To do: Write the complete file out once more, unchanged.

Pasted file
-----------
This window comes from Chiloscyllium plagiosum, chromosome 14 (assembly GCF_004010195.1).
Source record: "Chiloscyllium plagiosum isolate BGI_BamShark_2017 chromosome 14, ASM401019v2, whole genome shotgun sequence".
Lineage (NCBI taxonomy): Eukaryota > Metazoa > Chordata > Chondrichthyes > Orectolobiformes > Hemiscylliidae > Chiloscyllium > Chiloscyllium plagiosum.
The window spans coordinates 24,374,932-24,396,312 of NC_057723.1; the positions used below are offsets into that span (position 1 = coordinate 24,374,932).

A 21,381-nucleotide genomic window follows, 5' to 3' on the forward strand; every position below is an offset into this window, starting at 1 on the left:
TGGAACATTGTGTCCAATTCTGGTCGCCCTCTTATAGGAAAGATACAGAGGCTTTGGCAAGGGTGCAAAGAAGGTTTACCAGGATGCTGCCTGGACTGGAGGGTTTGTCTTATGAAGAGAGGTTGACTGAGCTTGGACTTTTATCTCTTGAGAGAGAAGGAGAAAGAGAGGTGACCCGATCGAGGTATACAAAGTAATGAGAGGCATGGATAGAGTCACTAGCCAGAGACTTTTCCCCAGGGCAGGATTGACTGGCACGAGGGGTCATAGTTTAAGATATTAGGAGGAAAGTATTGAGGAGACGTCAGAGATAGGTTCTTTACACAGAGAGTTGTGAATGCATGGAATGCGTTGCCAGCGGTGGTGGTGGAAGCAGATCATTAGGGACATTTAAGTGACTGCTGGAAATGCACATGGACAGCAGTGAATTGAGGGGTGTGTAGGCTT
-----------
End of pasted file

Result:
This window comes from Chiloscyllium plagiosum, chromosome 14 (assembly GCF_004010195.1).
Source record: "Chiloscyllium plagiosum isolate BGI_BamShark_2017 chromosome 14, ASM401019v2, whole genome shotgun sequence".
Lineage (NCBI taxonomy): Eukaryota > Metazoa > Chordata > Chondrichthyes > Orectolobiformes > Hemiscylliidae > Chiloscyllium > Chiloscyllium plagiosum.
The window spans coordinates 24,374,932-24,396,312 of NC_057723.1; the positions used below are offsets into that span (position 1 = coordinate 24,374,932).

A 21,381-nucleotide genomic window follows, 5' to 3' on the forward strand; every position below is an offset into this window, starting at 1 on the left:
TGGAACATTGTGTCCAATTCTGGTCGCCCTCTTATAGGAAAGATACAGAGGCTTTGGCAAGGGTGCAAAGAAGGTTTACCAGGATGCTGCCTGGACTGGAGGGTTTGTCTTATGAAGAGAGGTTGACTGAGCTTGGACTTTTATCTCTTGAGAGAGAAGGAGAAAGAGAGGTGACCCGATCGAGGTATACAAAGTAATGAGAGGCATGGATAGAGTCACTAGCCAGAGACTTTTCCCCAGGGCAGGATTGACTGGCACGAGGGGTCATAGTTTAAGATATTAGGAGGAAAGTATTGAGGAGACGTCAGAGATAGGTTCTTTACACAGAGAGTTGTGAATGCATGGAATGCGTTGCCAGCGGTGGTGGTGGAAGCAGATCATTAGGGACATTTAAGTGACTGCTGGAAATGCACATGGACAGCAGTGAATTGAGGGGTGTGTAGGCTT